HPD Rolls Out 'Aging In Place' Pilot Initiative
HPD recently announced the full rollout of “Aging in Place,” a new preservation program tool that offers apartment modifications to residents living in buildings undergoing city-financed rehabilitation to increase safety and comfort in the home and reduce the risk of falls. HPD administers multiple financing programs to facilitate the physical and financial sustainability and affordability of privately owned multifamily and owner-occupied buildings, and to rehabilitate formerly publicly owned buildings of varying sizes.
The program was created with the collaboration of the Department of Health and Mental Hygiene (DOHMH), the Department for the Aging (DFTA), and the Mayor’s Office for People with Disabilities (MOPD). Improvements may also be made to common areas of the building used by residents, making this program a holistic approach to increasing safety and allowing residents to age in place more comfortably.
The Aging In Place initiative augments existing preservation loan programs by requiring building-wide integrated physical needs assessments and resident surveys for individual apartment upgrades. All proposed improvements are informed by best practices in aging-in-place literature and resources from the New York City Department for the Aging (DFTA). Aging in Place Building-wide Assessments may result in:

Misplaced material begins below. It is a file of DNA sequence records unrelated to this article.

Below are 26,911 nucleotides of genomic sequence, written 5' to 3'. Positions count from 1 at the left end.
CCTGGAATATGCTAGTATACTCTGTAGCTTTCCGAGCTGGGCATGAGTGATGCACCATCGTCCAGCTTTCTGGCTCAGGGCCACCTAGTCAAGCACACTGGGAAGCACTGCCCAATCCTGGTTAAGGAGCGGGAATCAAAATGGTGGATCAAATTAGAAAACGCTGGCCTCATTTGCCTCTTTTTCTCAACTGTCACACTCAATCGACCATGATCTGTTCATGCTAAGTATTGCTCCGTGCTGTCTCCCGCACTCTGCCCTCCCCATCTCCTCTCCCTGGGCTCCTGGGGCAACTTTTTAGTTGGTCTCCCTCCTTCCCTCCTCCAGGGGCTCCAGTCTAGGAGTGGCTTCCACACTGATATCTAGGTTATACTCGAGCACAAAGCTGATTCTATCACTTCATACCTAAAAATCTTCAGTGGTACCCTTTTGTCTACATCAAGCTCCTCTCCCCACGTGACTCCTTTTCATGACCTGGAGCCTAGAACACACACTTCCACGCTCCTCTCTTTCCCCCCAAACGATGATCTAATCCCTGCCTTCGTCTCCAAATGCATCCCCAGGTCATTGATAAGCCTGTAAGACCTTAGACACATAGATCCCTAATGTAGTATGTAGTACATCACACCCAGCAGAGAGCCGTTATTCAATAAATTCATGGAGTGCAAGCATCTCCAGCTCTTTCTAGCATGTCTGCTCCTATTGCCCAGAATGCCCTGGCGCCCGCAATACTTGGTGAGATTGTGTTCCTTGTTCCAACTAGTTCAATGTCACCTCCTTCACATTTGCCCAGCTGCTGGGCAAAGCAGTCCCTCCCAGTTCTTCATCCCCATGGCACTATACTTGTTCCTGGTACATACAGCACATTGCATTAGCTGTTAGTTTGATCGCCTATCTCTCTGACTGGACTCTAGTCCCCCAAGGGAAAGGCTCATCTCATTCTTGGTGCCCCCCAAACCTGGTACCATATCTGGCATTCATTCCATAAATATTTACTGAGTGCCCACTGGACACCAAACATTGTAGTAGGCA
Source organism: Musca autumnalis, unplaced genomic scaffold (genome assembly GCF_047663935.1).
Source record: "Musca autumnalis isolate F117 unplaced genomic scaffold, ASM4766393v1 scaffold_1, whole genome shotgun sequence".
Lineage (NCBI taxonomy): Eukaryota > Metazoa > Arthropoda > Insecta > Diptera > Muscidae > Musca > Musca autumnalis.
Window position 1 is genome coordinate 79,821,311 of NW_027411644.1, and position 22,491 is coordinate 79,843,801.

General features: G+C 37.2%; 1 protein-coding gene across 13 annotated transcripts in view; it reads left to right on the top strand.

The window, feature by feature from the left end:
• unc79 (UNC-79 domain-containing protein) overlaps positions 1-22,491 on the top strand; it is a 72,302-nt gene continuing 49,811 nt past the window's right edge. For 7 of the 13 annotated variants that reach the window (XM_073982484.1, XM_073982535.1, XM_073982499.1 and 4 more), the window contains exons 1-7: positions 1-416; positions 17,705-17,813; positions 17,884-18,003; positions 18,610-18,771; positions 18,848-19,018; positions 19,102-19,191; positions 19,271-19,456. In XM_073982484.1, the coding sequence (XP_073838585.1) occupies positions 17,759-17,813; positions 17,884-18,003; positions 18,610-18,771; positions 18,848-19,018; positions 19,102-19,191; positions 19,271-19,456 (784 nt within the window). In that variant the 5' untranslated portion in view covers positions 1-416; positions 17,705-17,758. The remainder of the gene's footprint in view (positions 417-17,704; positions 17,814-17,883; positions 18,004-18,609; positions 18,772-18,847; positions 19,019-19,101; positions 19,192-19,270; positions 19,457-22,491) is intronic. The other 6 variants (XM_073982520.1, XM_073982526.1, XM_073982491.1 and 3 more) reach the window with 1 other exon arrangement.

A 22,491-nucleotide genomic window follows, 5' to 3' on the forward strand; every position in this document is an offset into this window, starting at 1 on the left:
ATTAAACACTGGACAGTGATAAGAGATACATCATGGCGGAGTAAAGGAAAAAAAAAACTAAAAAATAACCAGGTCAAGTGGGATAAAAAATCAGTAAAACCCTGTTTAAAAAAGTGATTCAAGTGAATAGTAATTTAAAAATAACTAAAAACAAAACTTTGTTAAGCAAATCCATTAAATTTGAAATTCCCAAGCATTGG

- Improvements to door hardware in common areas
- Additional handrails throughout the buildings as needed
- Safety evaluation of flooring conditions and materials in common areas
- Evaluation of accessibility in the building intercom systems
- Accessibility and safety evaluation of mail areas
Individual Apartment Modifications may include:
- Installation of grab bars
- Improved lighting
- Making kitchen shelving easier to reach
- Installation of easy-to-grip door handles
- Slip-resistant flooring
Aging In Place is one component of the “Seniors First” initiative. In October 2017, Mayor de Blasio announced the initiative as a three-pronged strategy to better serve seniors by making more homes accessible to seniors and people with disabilities, build new 100 percent affordable senior homes, and preserve existing senior housing developments. The initiative was launched under the Housing New York 2.0 update. In total, the city doubled its commitment to senior housing over the extended 12-year Housing New York plan, serving 30,000 senior households by 2026.
To learn more about the Aging In Place initiative, click here.